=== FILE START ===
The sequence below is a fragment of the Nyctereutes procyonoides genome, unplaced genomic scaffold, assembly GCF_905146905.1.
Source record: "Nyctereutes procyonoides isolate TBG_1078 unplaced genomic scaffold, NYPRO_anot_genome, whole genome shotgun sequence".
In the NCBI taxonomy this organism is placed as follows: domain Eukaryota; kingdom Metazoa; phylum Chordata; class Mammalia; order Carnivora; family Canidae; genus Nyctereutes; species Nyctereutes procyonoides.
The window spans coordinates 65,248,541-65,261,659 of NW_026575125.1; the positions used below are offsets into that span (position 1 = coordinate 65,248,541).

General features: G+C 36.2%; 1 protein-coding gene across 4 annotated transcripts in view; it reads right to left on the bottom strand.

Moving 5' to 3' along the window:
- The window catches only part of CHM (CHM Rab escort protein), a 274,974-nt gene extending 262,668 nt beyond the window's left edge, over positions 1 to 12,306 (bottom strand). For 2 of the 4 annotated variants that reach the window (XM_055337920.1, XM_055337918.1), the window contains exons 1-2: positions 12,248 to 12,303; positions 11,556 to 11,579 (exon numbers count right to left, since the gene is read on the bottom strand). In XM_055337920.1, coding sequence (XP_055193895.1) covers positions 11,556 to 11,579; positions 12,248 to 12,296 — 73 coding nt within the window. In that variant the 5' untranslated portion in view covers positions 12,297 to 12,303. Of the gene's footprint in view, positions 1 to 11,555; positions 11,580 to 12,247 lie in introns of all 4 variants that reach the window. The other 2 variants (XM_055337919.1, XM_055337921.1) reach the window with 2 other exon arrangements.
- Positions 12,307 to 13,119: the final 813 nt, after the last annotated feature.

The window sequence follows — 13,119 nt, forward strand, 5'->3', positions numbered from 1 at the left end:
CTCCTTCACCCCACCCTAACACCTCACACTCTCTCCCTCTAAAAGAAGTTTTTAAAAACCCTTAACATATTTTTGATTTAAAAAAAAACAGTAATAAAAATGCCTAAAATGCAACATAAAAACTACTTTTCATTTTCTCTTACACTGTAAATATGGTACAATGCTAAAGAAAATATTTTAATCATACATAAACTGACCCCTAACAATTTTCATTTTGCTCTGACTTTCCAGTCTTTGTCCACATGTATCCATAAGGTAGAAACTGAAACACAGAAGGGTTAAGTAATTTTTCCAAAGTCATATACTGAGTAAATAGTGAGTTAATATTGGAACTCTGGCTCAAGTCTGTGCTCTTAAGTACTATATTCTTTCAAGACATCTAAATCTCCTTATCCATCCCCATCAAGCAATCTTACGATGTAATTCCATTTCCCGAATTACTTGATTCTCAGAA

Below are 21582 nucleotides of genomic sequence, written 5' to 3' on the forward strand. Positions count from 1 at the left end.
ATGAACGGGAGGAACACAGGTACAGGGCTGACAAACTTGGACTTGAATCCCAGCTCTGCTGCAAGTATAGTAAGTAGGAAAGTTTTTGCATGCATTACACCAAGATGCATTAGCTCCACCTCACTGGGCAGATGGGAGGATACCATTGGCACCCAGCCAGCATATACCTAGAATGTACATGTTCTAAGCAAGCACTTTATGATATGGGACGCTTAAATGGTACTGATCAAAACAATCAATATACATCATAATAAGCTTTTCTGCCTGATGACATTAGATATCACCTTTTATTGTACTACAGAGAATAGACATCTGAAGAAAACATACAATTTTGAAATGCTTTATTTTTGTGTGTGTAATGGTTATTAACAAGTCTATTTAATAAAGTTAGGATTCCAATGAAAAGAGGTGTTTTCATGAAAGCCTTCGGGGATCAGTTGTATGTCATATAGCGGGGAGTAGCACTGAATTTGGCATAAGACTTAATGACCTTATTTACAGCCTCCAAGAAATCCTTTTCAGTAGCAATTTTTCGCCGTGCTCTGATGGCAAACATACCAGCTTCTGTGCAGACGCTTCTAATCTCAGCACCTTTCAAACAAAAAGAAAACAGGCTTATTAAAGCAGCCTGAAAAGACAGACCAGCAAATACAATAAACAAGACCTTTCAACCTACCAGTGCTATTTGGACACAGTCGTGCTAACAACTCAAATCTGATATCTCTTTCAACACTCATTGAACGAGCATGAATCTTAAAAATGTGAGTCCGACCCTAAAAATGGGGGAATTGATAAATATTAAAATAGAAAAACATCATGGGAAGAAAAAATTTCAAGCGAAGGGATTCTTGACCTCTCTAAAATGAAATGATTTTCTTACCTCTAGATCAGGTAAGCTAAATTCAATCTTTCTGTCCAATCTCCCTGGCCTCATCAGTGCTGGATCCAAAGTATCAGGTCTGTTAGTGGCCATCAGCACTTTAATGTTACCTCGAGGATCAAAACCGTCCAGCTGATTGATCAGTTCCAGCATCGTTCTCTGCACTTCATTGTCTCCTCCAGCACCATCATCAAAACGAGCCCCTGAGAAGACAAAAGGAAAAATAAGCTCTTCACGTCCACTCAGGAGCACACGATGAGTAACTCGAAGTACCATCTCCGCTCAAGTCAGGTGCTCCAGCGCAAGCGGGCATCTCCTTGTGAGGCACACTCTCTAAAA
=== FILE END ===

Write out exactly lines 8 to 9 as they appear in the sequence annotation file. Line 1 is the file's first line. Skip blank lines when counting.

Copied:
- Positions 12,307 to 13,119: the final 813 nt, after the last annotated feature.

The window sequence follows — 13,119 nt, forward strand, 5'->3', positions numbered from 1 at the left end: